A Tale of Two Marys

Claire Tomalin previews a National Portrait Gallery exhibition which focuses on mother and daughter Mary Wollstonecraft and Mary Shelley.

The  religious writer Hannah More’s grumble at Mary Wollstonecraft’s claim for sexual equality was, ‘Rights of Women! We’ll be hearing of the Rights of Children next!’ We have travelled slowly since the 1790s; but opinions, like reputations, do shift. Mary Wollstonecraft was long treated as a marginal figure, and her daughter Mary Shelley as a mere appendage to the Byron/Shelley circle. The exhibition ‘Hyenas in Petticoats’ now at the National Portrait Gallery presents them as central figures.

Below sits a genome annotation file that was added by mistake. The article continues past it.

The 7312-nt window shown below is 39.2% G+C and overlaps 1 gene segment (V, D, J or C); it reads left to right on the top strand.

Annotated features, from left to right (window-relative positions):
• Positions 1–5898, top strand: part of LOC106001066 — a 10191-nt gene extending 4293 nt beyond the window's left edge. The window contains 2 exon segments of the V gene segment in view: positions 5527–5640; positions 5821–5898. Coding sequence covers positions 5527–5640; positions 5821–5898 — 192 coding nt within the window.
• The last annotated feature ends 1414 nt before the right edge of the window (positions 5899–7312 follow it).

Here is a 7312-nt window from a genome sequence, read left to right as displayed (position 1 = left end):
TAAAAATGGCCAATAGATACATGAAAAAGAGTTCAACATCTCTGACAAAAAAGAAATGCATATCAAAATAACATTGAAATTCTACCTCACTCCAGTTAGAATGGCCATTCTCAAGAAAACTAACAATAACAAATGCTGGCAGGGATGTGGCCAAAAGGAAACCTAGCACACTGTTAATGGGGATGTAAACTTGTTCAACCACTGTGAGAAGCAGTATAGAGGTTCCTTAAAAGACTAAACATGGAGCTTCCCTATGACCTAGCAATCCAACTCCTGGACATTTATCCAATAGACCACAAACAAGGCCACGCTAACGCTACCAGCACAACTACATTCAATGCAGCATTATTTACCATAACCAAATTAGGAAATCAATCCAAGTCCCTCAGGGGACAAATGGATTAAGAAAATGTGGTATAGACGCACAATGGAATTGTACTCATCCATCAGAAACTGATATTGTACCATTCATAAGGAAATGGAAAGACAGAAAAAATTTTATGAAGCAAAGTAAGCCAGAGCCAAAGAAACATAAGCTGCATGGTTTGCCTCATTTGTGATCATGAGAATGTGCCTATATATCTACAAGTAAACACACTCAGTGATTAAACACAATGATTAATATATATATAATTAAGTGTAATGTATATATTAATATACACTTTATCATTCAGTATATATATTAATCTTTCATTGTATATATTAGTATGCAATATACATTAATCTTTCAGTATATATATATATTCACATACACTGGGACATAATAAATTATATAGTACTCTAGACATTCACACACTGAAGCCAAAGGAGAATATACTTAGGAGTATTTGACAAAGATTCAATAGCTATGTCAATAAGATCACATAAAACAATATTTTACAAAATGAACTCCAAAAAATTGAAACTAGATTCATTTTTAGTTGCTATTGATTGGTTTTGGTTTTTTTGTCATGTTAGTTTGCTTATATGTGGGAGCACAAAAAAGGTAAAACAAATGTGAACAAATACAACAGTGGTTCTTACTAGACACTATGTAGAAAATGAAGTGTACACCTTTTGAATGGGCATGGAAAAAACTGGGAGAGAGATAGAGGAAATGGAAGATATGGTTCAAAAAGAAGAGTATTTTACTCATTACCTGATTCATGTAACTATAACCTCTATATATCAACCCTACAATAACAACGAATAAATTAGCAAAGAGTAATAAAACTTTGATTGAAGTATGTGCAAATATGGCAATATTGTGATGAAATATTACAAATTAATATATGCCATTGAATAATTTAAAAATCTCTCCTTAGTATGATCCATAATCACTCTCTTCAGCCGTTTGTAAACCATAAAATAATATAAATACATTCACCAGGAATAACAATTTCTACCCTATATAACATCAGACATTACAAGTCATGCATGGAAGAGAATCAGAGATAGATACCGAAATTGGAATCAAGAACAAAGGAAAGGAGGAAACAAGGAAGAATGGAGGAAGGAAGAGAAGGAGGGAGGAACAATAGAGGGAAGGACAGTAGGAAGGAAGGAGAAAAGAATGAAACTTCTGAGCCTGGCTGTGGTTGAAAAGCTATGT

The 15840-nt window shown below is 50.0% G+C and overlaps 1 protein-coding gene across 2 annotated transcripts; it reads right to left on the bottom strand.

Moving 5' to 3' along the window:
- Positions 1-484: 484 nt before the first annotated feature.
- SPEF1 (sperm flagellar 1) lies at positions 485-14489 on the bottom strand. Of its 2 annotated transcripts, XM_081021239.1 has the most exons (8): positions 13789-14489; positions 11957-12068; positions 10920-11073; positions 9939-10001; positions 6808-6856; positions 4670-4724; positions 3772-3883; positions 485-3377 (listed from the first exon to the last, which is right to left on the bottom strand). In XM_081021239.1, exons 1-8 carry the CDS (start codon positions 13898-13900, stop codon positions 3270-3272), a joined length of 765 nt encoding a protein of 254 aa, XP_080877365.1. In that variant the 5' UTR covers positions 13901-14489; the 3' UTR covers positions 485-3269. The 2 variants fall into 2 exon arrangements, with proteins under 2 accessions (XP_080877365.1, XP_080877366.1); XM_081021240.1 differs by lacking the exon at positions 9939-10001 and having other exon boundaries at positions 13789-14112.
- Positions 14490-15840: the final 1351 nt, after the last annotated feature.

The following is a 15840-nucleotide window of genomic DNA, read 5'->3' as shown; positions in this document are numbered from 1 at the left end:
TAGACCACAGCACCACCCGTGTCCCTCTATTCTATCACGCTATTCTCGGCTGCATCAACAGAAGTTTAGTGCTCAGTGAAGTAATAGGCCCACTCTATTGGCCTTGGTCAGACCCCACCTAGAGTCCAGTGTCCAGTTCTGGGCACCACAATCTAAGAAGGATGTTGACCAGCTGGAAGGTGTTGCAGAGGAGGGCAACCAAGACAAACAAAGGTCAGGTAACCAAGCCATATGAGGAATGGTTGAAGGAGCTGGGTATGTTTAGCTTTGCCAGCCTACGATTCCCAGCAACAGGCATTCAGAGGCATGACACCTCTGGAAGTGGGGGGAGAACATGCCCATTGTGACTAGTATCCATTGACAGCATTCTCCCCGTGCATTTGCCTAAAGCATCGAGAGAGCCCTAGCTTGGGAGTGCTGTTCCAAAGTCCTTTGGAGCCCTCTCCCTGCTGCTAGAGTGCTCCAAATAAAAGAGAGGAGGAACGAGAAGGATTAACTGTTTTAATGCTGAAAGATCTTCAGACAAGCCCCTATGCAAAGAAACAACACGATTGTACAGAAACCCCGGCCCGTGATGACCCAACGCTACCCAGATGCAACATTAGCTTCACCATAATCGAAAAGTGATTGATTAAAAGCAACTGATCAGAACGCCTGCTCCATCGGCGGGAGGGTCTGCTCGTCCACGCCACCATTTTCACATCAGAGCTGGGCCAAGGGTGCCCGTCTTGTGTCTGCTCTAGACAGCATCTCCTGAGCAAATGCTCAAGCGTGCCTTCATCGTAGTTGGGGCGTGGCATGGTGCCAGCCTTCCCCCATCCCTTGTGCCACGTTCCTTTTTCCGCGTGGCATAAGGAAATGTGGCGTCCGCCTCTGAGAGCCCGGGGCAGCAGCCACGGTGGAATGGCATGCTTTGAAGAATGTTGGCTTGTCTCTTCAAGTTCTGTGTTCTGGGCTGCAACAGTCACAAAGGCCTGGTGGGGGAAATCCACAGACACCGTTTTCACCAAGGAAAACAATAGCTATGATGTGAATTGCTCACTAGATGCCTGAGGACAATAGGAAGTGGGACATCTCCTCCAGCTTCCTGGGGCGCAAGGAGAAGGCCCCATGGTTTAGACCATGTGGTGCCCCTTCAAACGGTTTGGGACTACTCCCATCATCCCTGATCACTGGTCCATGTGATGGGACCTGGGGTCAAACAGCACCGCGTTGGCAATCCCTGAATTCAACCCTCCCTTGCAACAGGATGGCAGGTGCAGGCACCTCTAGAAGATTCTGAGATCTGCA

About time, two hundred years after the author of A Vindication of the Rights of Woman died giving birth to the author of Frankenstein. A Vindication is after all one of the fundamental texts of the Enlightenment. Wollstonecraft, a self-educated woman, absorbed much of the message of the Encyclopédistes, perceived their striking omission, and gave the world her own original statement of the case for women’s rights. It was published in England, Ireland, France, Germany and America, before fading from view during the nineteenth century.

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